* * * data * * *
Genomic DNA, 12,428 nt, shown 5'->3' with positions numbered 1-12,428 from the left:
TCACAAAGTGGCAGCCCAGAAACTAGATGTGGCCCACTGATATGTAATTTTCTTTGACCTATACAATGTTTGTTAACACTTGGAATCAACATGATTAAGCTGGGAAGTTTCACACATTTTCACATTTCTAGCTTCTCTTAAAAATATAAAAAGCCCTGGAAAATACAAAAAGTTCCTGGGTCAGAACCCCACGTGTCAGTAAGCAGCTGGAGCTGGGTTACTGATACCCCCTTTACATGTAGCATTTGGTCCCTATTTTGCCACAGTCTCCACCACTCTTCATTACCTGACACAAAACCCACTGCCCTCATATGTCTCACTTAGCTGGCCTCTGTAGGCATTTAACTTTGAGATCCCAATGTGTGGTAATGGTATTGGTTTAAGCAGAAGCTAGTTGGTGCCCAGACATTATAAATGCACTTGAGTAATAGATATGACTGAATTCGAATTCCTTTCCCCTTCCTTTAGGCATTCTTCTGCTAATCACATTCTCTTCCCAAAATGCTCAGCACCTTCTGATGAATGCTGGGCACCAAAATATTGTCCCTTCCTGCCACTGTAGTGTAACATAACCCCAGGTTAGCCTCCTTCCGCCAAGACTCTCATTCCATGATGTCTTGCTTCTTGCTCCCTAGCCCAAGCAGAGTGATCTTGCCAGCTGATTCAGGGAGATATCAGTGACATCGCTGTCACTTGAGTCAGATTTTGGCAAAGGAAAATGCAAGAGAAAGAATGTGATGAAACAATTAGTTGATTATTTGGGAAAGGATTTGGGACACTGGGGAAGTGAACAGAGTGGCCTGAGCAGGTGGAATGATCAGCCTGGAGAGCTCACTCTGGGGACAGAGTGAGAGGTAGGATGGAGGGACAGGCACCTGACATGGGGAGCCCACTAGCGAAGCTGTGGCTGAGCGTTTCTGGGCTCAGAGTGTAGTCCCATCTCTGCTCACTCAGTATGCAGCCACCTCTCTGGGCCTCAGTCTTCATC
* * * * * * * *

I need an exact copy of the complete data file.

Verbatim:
Genomic DNA, 12,428 nt, shown 5'->3' with positions numbered 1-12,428 from the left:
TCACAAAGTGGCAGCCCAGAAACTAGATGTGGCCCACTGATATGTAATTTTCTTTGACCTATACAATGTTTGTTAACACTTGGAATCAACATGATTAAGCTGGGAAGTTTCACACATTTTCACATTTCTAGCTTCTCTTAAAAATATAAAAAGCCCTGGAAAATACAAAAAGTTCCTGGGTCAGAACCCCACGTGTCAGTAAGCAGCTGGAGCTGGGTTACTGATACCCCCTTTACATGTAGCATTTGGTCCCTATTTTGCCACAGTCTCCACCACTCTTCATTACCTGACACAAAACCCACTGCCCTCATATGTCTCACTTAGCTGGCCTCTGTAGGCATTTAACTTTGAGATCCCAATGTGTGGTAATGGTATTGGTTTAAGCAGAAGCTAGTTGGTGCCCAGACATTATAAATGCACTTGAGTAATAGATATGACTGAATTCGAATTCCTTTCCCCTTCCTTTAGGCATTCTTCTGCTAATCACATTCTCTTCCCAAAATGCTCAGCACCTTCTGATGAATGCTGGGCACCAAAATATTGTCCCTTCCTGCCACTGTAGTGTAACATAACCCCAGGTTAGCCTCCTTCCGCCAAGACTCTCATTCCATGATGTCTTGCTTCTTGCTCCCTAGCCCAAGCAGAGTGATCTTGCCAGCTGATTCAGGGAGATATCAGTGACATCGCTGTCACTTGAGTCAGATTTTGGCAAAGGAAAATGCAAGAGAAAGAATGTGATGAAACAATTAGTTGATTATTTGGGAAAGGATTTGGGACACTGGGGAAGTGAACAGAGTGGCCTGAGCAGGTGGAATGATCAGCCTGGAGAGCTCACTCTGGGGACAGAGTGAGAGGTAGGATGGAGGGACAGGCACCTGACATGGGGAGCCCACTAGCGAAGCTGTGGCTGAGCGTTTCTGGGCTCAGAGTGTAGTCCCATCTCTGCTCACTCAGTATGCAGCCACCTCTCTGGGCCTCAGTCTTCATC